It’s been a tough year for the America’s Cup, particularly considering that the event hasn’t even begun yet. In fact, the start of the first race is still six months away. Nonetheless, the news swirling around this, the most high-profile of sailing competitions, remains peppered with negative items, and it’s been that way for months. First there were the breakdowns. Nothing too serious, but a keel did come off down in Auckland, and several masts tumbled down unexpectedly. Perhaps that’s the price of technological innovation in such a high-stakes game. But then there were (and continue to be) the political squabbles, plaguing the event from the courtrooms of Seattle to the tabloids of Paris. Despite all the electronic and old-fashioned ink that this superstar arena continues to get almost daily, most sailors don’t really know the truth about what’s going on behind the scenes in the America’s Cup. So SailNet decided to dedicate its ample editorial energies to peeling back the layers and revealing what’s really happening among the various syndicates that are plotting and practicing in anticipation of the Auld Mug action, which begins in earnest in October.
Worlds Divided Chief among the scandals that have tainted this vaunted realm are the accusations of impropriety and allegations of spying and cheating that have been hurled back and forth between former Team New Zealand rules expert Sean Reeves and Craig McCaw’s Seattle-based OneWorld Challenge. OneWorld officials allege that Reeves broke the law by bringing over trade secrets from his former employer (and attempting to sell them) when he briefly worked for the Seattle syndicate after the conclusion of the 2000 America’s Cup. And Reeves has retaliated by naming former Team New Zealand personnel (who he helped recruit for OneWorld) as the source of these shared secrets.
Though OneWorld has taken the battle to court, where the case is now pending, SailNet has learned of a new development. According to sources close to both Reese and McCaw, the Fox Entertainment Network has stepped in and seized the opportunity to resolve this debacle by staging yet another televised blockbuster—a sailing celebrity dust up. Producers at Fox say they’ve secured commitments from Reeves and OneWorld’s sailing director Peter Gilmour to don boxing gloves and go at it in a specially designed floating ring that will be set up in Auckland’s Viaduct Basin. Reportedly, also on the card is a bout between the Swiss-based Alinghi syndicate’s skipper Russell Coutts and his former Team New Zealand cronie Tom Schnackenberg. There’s also been talk of Brits Ellen MacArthur and Tracy Edwards being added to the card to pump up international appeal and ratings potential. Watch your local news sources for broadcast times.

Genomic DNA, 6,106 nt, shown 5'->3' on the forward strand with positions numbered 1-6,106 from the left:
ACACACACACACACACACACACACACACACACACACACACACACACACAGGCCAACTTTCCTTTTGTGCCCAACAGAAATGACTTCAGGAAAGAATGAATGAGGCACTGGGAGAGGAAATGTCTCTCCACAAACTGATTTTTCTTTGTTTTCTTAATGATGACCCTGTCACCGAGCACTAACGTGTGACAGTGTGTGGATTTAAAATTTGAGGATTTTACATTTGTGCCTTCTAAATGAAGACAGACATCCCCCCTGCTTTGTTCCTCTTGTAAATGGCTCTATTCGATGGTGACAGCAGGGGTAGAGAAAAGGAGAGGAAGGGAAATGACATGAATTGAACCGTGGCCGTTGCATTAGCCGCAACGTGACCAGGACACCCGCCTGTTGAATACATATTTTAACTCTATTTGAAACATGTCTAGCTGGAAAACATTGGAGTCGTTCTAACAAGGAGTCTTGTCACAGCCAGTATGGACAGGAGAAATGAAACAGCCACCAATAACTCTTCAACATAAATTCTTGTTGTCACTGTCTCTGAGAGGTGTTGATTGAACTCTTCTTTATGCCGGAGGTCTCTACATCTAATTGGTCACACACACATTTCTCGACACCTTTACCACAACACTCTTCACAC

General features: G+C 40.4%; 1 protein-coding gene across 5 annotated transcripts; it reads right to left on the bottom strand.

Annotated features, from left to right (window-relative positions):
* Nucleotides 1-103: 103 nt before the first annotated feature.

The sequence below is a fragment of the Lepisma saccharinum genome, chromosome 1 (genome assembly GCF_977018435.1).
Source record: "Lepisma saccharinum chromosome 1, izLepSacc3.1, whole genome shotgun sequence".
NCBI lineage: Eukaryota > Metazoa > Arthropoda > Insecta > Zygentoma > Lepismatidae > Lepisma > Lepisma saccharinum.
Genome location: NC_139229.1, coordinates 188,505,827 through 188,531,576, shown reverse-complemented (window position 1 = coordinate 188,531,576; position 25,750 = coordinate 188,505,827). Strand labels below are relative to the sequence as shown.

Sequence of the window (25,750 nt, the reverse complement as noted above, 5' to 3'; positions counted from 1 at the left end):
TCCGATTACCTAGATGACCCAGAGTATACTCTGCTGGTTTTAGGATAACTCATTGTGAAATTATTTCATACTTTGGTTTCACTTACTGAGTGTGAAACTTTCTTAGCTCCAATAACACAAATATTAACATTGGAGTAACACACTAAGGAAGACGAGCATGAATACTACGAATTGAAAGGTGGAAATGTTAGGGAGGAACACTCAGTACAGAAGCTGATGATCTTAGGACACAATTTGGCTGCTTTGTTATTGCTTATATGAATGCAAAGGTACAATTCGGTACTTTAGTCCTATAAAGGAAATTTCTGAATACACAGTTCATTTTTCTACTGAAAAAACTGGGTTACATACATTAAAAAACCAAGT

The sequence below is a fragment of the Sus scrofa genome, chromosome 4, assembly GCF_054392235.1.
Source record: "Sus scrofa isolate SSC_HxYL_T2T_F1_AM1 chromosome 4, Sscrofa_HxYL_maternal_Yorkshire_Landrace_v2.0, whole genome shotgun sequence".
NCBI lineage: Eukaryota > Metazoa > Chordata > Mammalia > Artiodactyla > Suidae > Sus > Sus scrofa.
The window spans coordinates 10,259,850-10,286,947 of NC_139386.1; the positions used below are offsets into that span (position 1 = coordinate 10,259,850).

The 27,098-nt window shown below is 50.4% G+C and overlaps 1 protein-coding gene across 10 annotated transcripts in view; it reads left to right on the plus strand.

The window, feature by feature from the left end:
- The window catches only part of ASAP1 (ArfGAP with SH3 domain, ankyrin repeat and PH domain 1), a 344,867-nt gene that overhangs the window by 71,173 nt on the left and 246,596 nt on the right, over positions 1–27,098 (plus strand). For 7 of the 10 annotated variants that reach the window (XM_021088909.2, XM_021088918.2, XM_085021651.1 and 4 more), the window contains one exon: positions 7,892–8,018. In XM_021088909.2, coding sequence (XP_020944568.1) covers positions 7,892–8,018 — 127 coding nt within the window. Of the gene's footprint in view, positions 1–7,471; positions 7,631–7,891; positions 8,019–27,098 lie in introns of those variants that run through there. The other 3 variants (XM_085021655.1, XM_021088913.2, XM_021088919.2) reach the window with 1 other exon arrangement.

French Fireworks As if celebrity spats weren’t bad enough, there’s also the fuss over nuclear power. That’s right. When European nuclear giant Areva signed on to sponsor the French America’s Cup Challenge last year—Le Defi Francaise—for $15 million, both parties knew that the move would attract some criticism. Areva’s officials have tried to distance the conglomerate from the history of one of its subsidiaries, which 17 years ago created environmental damage during nuclear tests in nearby Mururoa and allegedly bombed Greenpeace’s flag ship the Rainbow Warrior
in Auckland’s harbor. One person died in the latter incident, and despite Areva’s best PR
efforts, it appears that the taint is indelible.
The New Zealand government, long an opponent of nuclear weapons, finds itself in a precarious position. It would like to host a successful event and keep the many corporate sponsors happy, yet not at the expense of agitating the environmental community, who along with Greenpeace staffers have jumped into the fray decrying Areva’s involvement in the Cup proceedings. Collectively, these groups claim that they have nothing against the America’s Cup, but say they oppose the concept of a major sporting event being "used by the nuclear industry to promote and sanitize its dirty business." So what’s a host country to do?